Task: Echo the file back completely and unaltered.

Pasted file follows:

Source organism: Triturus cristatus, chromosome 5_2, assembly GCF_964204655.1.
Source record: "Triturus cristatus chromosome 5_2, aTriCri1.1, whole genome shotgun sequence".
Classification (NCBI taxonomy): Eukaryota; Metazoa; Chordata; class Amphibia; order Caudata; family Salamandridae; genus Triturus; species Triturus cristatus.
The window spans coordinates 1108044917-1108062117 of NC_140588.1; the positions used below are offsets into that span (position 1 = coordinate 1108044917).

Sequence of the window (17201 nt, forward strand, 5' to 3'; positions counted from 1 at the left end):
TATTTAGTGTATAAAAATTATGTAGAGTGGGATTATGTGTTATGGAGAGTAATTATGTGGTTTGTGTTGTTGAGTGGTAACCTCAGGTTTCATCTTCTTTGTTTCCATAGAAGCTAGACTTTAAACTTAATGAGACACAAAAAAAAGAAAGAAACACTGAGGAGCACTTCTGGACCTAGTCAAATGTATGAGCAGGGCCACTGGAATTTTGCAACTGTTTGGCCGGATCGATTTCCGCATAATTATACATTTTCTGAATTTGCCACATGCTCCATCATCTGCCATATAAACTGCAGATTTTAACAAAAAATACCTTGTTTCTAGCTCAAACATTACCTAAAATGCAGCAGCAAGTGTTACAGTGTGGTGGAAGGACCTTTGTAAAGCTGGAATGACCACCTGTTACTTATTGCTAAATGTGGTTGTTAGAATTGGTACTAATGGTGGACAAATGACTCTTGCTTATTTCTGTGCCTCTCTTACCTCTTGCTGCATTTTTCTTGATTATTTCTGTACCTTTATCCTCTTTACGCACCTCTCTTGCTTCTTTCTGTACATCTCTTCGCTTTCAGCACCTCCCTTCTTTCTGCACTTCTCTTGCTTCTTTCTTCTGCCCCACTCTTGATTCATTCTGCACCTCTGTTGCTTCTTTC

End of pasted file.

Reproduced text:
Source organism: Triturus cristatus, chromosome 5_2, assembly GCF_964204655.1.
Source record: "Triturus cristatus chromosome 5_2, aTriCri1.1, whole genome shotgun sequence".
Classification (NCBI taxonomy): Eukaryota; Metazoa; Chordata; class Amphibia; order Caudata; family Salamandridae; genus Triturus; species Triturus cristatus.
The window spans coordinates 1108044917-1108062117 of NC_140588.1; the positions used below are offsets into that span (position 1 = coordinate 1108044917).

Sequence of the window (17201 nt, forward strand, 5' to 3'; positions counted from 1 at the left end):
TATTTAGTGTATAAAAATTATGTAGAGTGGGATTATGTGTTATGGAGAGTAATTATGTGGTTTGTGTTGTTGAGTGGTAACCTCAGGTTTCATCTTCTTTGTTTCCATAGAAGCTAGACTTTAAACTTAATGAGACACAAAAAAAAGAAAGAAACACTGAGGAGCACTTCTGGACCTAGTCAAATGTATGAGCAGGGCCACTGGAATTTTGCAACTGTTTGGCCGGATCGATTTCCGCATAATTATACATTTTCTGAATTTGCCACATGCTCCATCATCTGCCATATAAACTGCAGATTTTAACAAAAAATACCTTGTTTCTAGCTCAAACATTACCTAAAATGCAGCAGCAAGTGTTACAGTGTGGTGGAAGGACCTTTGTAAAGCTGGAATGACCACCTGTTACTTATTGCTAAATGTGGTTGTTAGAATTGGTACTAATGGTGGACAAATGACTCTTGCTTATTTCTGTGCCTCTCTTACCTCTTGCTGCATTTTTCTTGATTATTTCTGTACCTTTATCCTCTTTACGCACCTCTCTTGCTTCTTTCTGTACATCTCTTCGCTTTCAGCACCTCCCTTCTTTCTGCACTTCTCTTGCTTCTTTCTTCTGCCCCACTCTTGATTCATTCTGCACCTCTGTTGCTTCTTTC